The immediate issue at Versailles was that of voting procedures: should the Estates-General meet in three separate chambers or in a common assembly? The Third Estate deputies refused to vote separately, but the nobility were clearly in favour of this, as, very narrowly, were the clergy. The resolve of the bourgeois deputies was strengthened by defections from the privileged orders, particularly by parish priests. On 17 May the deputies of the Third Estate declared that 'the interpretation and presentation of the general will belong to it…. The name National Assembly is the only one which is suitable'. Three days later, finding themselves locked out of their meeting hall (apparently by accident), the deputies moved to a nearby indoor royal tennis court and, under the presidency of the astronomer Jean-Sylvain Bailly, insisted by oath on their 'unshakeable resolution' to continue to act as the national representation. Only one deputy voted against the motion.
M. Mounier presents an opinion that is supported by MM. Target, Chapelier and Barnave; he points out how strange it is that the hall of the Estates-General is occupied by armed men; that other premises have not been offered to the National Assembly; that its president was only informed by letters from the Marquis de Brezé, and the national representatives by notices; that they have finally been obliged to meet at the Jeu de Paume, rue de Vieux-Versailles, so as not to interrupt their work; that, their rights and their dignity wounded, aware of the great intensity of the intrigue and of the relentlessness of the efforts to push the king to take disastrous measures, the representatives of the nation must bind themselves to the public good and the interests of the nation though a solemn oath.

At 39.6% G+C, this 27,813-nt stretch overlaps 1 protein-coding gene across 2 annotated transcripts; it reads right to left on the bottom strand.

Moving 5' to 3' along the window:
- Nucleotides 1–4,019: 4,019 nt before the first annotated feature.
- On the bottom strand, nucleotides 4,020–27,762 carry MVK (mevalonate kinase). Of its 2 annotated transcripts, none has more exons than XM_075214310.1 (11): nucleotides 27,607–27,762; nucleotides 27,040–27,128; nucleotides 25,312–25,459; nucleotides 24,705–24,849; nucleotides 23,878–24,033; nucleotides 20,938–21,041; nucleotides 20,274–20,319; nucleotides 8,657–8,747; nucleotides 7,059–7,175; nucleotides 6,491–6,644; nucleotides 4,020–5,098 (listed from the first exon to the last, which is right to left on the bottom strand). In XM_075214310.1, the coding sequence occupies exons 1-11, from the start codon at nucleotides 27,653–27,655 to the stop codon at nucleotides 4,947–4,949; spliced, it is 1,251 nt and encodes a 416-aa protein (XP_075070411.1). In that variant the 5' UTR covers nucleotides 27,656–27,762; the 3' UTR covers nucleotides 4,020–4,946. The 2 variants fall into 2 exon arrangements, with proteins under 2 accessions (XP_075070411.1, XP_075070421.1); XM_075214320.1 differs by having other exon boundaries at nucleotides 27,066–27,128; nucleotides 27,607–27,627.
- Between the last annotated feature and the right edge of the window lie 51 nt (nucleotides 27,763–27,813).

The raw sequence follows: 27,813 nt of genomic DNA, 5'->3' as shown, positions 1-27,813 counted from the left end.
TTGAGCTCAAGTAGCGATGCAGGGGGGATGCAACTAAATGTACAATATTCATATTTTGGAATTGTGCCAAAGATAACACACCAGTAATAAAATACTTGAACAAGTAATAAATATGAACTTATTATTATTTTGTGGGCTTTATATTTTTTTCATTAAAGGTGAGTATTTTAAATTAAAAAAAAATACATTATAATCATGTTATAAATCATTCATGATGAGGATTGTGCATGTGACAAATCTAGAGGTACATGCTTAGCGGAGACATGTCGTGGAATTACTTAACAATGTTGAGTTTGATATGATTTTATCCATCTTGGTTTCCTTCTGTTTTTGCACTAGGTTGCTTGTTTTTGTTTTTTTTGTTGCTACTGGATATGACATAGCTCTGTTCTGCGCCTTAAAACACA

This proposition is approved through universal applause.
The Assembly immediately decides the following: